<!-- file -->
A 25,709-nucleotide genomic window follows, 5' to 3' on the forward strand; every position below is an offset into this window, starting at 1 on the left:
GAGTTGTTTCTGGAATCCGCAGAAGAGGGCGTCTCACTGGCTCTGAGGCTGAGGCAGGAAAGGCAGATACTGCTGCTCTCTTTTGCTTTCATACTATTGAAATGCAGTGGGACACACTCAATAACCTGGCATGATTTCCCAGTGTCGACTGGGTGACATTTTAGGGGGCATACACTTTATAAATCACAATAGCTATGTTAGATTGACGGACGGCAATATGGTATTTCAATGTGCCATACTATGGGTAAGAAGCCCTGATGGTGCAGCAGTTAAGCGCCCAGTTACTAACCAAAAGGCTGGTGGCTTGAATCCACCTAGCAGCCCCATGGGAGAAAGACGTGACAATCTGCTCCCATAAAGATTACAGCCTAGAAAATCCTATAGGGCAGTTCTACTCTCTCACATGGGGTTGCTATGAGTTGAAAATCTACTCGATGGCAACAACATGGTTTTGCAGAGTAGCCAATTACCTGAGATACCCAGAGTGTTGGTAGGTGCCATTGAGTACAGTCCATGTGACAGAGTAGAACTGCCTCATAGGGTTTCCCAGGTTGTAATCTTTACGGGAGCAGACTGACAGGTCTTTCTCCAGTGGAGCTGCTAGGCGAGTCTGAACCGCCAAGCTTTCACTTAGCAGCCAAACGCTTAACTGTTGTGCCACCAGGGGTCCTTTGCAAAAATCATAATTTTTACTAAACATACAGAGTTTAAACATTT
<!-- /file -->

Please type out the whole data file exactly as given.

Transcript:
A 25,709-nucleotide genomic window follows, 5' to 3' on the forward strand; every position below is an offset into this window, starting at 1 on the left:
GAGTTGTTTCTGGAATCCGCAGAAGAGGGCGTCTCACTGGCTCTGAGGCTGAGGCAGGAAAGGCAGATACTGCTGCTCTCTTTTGCTTTCATACTATTGAAATGCAGTGGGACACACTCAATAACCTGGCATGATTTCCCAGTGTCGACTGGGTGACATTTTAGGGGGCATACACTTTATAAATCACAATAGCTATGTTAGATTGACGGACGGCAATATGGTATTTCAATGTGCCATACTATGGGTAAGAAGCCCTGATGGTGCAGCAGTTAAGCGCCCAGTTACTAACCAAAAGGCTGGTGGCTTGAATCCACCTAGCAGCCCCATGGGAGAAAGACGTGACAATCTGCTCCCATAAAGATTACAGCCTAGAAAATCCTATAGGGCAGTTCTACTCTCTCACATGGGGTTGCTATGAGTTGAAAATCTACTCGATGGCAACAACATGGTTTTGCAGAGTAGCCAATTACCTGAGATACCCAGAGTGTTGGTAGGTGCCATTGAGTACAGTCCATGTGACAGAGTAGAACTGCCTCATAGGGTTTCCCAGGTTGTAATCTTTACGGGAGCAGACTGACAGGTCTTTCTCCAGTGGAGCTGCTAGGCGAGTCTGAACCGCCAAGCTTTCACTTAGCAGCCAAACGCTTAACTGTTGTGCCACCAGGGGTCCTTTGCAAAAATCATAATTTTTACTAAACATACAGAGTTTAAACATTT